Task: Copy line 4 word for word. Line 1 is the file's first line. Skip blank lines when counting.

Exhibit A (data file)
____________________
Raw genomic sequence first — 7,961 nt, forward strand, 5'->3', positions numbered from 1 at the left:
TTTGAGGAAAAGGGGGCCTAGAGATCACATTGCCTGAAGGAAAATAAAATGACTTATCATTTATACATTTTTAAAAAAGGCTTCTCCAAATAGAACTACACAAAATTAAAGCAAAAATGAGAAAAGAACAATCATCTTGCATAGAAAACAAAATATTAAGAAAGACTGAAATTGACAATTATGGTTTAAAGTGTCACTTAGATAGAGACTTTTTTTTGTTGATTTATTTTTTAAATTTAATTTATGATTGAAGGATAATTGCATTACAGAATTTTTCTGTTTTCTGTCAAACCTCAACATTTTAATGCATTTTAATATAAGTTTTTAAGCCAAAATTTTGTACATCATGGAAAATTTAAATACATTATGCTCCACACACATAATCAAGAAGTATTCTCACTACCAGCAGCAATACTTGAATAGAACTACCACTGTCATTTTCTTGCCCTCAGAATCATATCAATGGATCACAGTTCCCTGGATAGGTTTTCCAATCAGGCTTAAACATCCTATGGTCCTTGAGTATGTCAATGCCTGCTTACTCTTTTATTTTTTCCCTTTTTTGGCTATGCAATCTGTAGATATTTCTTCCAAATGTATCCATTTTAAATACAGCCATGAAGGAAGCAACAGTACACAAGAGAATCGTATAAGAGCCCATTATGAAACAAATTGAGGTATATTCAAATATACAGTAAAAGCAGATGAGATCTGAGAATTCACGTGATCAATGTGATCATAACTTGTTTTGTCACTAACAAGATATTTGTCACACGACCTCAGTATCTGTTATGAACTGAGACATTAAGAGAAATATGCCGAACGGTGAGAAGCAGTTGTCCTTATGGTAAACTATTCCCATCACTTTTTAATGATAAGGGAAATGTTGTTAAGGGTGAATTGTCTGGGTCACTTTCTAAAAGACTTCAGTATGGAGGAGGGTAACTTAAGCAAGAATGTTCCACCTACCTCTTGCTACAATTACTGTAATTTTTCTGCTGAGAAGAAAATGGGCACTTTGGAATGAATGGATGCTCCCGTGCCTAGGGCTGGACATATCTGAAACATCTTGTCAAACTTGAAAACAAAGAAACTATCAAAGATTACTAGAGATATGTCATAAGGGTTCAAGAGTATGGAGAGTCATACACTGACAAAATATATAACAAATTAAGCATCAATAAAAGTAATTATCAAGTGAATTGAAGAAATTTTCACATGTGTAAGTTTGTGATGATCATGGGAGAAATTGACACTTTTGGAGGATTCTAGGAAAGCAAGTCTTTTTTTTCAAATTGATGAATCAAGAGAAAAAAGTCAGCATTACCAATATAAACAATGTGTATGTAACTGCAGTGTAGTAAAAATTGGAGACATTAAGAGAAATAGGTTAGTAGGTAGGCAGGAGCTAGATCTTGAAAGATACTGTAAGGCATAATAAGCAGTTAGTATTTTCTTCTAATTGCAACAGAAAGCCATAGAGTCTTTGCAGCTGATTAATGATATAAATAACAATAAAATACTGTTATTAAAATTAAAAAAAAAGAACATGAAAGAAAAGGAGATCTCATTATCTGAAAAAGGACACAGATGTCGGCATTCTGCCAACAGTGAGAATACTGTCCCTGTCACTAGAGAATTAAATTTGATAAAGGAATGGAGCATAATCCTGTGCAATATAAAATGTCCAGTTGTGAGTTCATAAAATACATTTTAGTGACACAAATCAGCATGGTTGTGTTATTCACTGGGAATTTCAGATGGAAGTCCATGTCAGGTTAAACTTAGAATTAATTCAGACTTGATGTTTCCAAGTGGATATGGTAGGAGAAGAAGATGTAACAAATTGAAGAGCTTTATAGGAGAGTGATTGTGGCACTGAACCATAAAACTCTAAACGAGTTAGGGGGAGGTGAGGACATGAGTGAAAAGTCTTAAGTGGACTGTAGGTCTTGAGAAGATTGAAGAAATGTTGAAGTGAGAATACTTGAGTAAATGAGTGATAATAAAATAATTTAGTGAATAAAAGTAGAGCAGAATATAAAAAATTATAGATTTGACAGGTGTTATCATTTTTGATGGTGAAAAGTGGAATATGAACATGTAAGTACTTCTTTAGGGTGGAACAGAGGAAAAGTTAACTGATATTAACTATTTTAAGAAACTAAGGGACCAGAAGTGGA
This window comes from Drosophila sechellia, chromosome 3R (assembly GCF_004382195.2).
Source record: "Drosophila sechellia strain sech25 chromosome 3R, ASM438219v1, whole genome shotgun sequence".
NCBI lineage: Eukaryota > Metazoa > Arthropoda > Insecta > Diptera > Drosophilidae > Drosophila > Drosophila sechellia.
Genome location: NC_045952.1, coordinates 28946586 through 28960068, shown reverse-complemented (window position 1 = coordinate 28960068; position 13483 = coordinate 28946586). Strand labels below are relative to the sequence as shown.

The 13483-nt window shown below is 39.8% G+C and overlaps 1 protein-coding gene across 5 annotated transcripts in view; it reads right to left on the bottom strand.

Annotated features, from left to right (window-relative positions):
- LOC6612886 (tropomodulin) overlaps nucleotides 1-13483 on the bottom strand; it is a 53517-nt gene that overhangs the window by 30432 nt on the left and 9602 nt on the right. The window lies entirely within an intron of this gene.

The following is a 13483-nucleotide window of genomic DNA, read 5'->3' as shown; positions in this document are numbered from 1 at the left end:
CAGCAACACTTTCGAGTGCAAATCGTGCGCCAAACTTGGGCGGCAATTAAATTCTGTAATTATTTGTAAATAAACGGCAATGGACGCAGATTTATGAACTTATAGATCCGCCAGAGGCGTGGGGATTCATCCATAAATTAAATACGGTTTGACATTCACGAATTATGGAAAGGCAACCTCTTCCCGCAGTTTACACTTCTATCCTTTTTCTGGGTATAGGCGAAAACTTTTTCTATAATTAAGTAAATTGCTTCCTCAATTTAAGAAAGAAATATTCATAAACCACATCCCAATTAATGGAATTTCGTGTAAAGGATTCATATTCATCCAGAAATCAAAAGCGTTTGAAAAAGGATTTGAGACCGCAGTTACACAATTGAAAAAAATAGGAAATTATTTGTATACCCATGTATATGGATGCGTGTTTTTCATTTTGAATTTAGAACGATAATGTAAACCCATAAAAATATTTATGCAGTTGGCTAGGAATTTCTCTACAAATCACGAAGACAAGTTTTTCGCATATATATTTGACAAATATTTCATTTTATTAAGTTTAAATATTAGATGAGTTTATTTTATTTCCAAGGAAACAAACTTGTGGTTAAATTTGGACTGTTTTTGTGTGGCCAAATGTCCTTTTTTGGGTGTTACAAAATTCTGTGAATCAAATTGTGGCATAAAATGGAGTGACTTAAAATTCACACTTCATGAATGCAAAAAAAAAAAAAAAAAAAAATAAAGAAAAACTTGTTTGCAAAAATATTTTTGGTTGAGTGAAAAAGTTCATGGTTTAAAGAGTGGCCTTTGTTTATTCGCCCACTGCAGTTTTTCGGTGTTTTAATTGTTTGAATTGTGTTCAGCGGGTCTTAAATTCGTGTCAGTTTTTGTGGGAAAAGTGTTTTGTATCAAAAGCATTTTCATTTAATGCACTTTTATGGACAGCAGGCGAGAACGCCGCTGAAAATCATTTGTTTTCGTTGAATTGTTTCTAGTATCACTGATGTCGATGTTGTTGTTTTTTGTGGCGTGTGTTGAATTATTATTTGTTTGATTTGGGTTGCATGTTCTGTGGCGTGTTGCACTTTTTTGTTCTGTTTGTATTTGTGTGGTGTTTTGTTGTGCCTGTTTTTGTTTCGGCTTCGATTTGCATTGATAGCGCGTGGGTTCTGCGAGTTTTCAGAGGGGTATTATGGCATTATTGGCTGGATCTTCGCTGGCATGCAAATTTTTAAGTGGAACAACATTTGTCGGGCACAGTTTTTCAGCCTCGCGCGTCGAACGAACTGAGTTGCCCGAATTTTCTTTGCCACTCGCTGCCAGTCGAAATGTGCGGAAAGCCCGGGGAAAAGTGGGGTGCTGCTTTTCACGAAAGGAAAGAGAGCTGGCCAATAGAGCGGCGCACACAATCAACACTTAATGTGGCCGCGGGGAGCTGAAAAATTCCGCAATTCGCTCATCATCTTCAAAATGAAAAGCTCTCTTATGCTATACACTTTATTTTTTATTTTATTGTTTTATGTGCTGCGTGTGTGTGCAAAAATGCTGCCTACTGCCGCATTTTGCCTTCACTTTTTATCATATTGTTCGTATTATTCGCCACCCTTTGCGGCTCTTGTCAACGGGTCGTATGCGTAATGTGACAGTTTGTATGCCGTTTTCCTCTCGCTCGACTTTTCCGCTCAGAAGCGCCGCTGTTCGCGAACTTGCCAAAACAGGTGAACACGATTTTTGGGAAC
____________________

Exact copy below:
Source record: "Drosophila sechellia strain sech25 chromosome 3R, ASM438219v1, whole genome shotgun sequence".